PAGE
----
- Taste (appetite)
Pharynx
Passage from
mouth to esophagus
Epiglottis
Blocks food
from entering the
trachea (going to lungs)
Esophagus
Passage
from pharynx to stomach
Upper esophageal sphincter
Controls
passage into
esophagus
Lower esophageal sphincter
Upper esophageal
sphincter: Controls
passage into
Controls
passage into
stomach. Prevents
stomach contents
from entering
esophagus.
Gastroesophageal Reflux
Happens with a weakened esophageal sphincter: acid stomach contents come back up esophagus
Stomach
Muscles in stomach grind food. Water and acid added to form slurry called "chyme"
Chyme
formed in stomach by water and acid
Small Intestine
duodenum, jejunum, ileum breaks up chyme
pyloric sphincter
controls passage of food from stomach to small intestines
Ileocical valve
controls passage of food from small intestine to large intestine
Peristalsis
Small intestine has two muscle layers that work together in peristalsis and segmentation
Circular (inside)
Longitudinal (outside) Peristalsis moves chyme forward
Segmentation
Breaks chyme up so that it mixes with digestive juices which brings nutrients into contact with intestinal lining for absorption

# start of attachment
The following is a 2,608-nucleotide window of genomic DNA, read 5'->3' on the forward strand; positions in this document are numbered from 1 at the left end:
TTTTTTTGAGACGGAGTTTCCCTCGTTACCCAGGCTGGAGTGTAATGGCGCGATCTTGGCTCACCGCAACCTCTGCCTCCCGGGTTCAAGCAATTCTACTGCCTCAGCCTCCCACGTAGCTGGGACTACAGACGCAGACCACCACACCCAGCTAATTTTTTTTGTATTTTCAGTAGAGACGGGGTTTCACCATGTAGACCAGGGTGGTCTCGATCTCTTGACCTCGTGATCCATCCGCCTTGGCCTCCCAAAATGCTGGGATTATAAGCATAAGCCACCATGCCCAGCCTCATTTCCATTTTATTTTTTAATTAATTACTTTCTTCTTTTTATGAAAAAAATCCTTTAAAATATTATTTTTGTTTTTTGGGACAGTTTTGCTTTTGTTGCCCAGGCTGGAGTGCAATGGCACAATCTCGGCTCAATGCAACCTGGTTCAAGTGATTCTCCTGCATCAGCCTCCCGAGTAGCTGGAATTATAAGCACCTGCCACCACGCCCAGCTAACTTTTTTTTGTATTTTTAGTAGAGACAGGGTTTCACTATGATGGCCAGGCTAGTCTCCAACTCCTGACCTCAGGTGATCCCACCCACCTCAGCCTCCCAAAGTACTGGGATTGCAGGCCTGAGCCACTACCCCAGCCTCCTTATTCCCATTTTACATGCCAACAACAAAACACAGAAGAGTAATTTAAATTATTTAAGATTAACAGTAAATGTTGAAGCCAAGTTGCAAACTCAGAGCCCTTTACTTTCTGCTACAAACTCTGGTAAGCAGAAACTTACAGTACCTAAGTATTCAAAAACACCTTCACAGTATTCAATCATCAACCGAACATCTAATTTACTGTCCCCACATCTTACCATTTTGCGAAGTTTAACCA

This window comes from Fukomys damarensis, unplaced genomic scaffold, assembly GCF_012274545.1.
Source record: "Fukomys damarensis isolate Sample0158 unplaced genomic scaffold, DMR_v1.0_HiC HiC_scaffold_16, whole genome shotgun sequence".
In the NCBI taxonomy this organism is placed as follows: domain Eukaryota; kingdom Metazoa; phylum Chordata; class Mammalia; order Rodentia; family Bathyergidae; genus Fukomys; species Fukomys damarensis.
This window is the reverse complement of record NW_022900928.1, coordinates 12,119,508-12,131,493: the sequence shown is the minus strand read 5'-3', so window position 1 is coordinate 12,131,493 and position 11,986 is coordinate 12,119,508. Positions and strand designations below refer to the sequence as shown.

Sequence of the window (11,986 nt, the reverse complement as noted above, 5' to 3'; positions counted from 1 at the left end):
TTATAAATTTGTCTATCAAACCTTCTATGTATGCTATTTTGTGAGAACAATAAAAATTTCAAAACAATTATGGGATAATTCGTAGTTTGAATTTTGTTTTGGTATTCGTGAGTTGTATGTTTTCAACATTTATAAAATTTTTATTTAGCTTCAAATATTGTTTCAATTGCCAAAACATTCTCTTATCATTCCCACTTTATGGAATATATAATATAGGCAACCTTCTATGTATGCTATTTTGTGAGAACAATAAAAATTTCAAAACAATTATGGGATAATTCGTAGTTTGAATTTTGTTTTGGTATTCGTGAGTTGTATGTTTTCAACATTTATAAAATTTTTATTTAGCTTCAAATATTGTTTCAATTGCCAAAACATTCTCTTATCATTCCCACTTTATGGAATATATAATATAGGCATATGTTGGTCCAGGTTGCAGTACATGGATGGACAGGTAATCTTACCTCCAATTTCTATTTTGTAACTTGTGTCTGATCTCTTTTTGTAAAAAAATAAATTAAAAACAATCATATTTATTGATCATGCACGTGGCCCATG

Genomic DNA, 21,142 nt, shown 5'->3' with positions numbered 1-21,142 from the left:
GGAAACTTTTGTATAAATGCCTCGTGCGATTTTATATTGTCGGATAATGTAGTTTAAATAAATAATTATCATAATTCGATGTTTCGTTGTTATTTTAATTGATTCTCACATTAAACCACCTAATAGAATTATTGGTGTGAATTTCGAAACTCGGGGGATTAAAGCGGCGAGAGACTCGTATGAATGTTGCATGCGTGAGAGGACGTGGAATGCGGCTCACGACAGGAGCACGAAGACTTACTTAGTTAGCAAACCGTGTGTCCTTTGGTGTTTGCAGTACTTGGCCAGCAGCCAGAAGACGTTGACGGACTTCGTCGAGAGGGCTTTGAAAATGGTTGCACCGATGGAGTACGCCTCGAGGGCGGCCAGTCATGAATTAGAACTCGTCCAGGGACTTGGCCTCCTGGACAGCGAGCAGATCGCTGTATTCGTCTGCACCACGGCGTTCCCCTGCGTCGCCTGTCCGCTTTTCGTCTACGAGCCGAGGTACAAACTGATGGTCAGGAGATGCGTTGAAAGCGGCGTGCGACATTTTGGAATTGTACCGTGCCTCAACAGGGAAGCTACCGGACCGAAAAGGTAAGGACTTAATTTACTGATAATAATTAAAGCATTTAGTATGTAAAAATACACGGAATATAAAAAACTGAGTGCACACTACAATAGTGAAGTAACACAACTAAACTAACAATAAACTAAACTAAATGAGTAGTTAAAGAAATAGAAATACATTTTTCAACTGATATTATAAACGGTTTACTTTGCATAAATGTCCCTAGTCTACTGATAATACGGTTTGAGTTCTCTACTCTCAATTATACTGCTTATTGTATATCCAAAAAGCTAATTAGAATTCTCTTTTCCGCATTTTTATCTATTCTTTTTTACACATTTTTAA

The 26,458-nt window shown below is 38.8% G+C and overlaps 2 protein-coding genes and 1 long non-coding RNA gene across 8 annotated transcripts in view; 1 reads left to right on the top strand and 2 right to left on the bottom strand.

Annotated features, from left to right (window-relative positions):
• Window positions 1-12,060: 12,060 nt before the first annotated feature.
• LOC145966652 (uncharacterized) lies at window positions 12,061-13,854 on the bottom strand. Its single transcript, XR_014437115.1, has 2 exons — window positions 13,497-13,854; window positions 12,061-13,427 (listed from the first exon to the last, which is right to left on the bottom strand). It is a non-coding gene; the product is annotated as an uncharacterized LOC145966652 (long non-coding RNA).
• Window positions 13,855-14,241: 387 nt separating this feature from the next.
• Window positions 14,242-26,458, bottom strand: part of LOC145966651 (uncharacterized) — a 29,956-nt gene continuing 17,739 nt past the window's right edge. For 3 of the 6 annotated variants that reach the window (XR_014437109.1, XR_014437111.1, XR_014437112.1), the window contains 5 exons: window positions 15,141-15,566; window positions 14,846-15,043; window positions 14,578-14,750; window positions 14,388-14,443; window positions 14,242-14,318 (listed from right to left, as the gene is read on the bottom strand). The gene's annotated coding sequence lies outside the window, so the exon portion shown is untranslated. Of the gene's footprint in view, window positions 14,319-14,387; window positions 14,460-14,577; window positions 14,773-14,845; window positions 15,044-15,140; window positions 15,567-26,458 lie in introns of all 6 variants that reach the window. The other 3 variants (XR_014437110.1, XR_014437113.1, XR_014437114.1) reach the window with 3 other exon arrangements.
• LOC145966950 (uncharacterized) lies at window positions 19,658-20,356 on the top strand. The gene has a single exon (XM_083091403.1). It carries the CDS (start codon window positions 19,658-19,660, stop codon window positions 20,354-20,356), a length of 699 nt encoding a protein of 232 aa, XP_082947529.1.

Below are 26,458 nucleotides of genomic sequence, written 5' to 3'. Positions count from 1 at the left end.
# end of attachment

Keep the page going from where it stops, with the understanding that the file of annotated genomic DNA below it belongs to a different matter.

Colon/Large intestine
passes waste to rectum; some digestion via bacteria
Digestion
process of chemically breaking down food
Rectum
stores waste prior to excretion
anus
controls excretion of wate from body
enzyme
proteins that facilitate chemical reaction without being changed in the process (a catalyst)
Salivary glands
produce and secrete enzymes that break down carbs
Gastric juice in stomach
water, enzymes, and hydrochloric acid
Pancreatic juice
many different enzymes that break down carbs, proteins, and fats. sodium bicarbonate to neutralize stomach acid
Liver
produces bile
Gallbladder
stores bile
bile
emulsifies fat
Absorption
Stomach - some absorption of water, alcohol, minerals, and drugs.
Small Intestine - nutrient absorption into blood and lymph